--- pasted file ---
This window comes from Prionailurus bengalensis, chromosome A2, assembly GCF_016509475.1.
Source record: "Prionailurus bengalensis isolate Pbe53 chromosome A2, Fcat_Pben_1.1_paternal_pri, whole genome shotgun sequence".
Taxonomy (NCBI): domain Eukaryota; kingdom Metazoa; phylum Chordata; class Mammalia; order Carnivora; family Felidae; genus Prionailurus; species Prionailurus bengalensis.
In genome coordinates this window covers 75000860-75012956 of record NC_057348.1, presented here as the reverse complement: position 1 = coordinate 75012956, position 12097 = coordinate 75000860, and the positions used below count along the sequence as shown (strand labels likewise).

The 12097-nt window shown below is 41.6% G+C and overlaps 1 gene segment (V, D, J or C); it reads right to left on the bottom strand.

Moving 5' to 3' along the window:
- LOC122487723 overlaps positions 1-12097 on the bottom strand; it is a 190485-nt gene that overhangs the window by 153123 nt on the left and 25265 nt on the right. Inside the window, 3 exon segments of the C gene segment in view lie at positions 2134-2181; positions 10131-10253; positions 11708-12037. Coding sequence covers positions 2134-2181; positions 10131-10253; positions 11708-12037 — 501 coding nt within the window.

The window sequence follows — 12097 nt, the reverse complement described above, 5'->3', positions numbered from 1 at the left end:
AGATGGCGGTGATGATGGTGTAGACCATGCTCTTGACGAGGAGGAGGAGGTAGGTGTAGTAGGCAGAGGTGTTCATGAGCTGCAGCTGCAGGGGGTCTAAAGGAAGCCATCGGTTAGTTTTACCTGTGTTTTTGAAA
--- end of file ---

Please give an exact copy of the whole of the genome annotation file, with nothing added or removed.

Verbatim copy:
This window comes from Prionailurus bengalensis, chromosome A2, assembly GCF_016509475.1.
Source record: "Prionailurus bengalensis isolate Pbe53 chromosome A2, Fcat_Pben_1.1_paternal_pri, whole genome shotgun sequence".
Taxonomy (NCBI): domain Eukaryota; kingdom Metazoa; phylum Chordata; class Mammalia; order Carnivora; family Felidae; genus Prionailurus; species Prionailurus bengalensis.
In genome coordinates this window covers 75000860-75012956 of record NC_057348.1, presented here as the reverse complement: position 1 = coordinate 75012956, position 12097 = coordinate 75000860, and the positions used below count along the sequence as shown (strand labels likewise).

The 12097-nt window shown below is 41.6% G+C and overlaps 1 gene segment (V, D, J or C); it reads right to left on the bottom strand.

Moving 5' to 3' along the window:
- LOC122487723 overlaps positions 1-12097 on the bottom strand; it is a 190485-nt gene that overhangs the window by 153123 nt on the left and 25265 nt on the right. Inside the window, 3 exon segments of the C gene segment in view lie at positions 2134-2181; positions 10131-10253; positions 11708-12037. Coding sequence covers positions 2134-2181; positions 10131-10253; positions 11708-12037 — 501 coding nt within the window.

The window sequence follows — 12097 nt, the reverse complement described above, 5'->3', positions numbered from 1 at the left end:
AGATGGCGGTGATGATGGTGTAGACCATGCTCTTGACGAGGAGGAGGAGGTAGGTGTAGTAGGCAGAGGTGTTCATGAGCTGCAGCTGCAGGGGGTCTAAAGGAAGCCATCGGTTAGTTTTACCTGTGTTTTTGAAA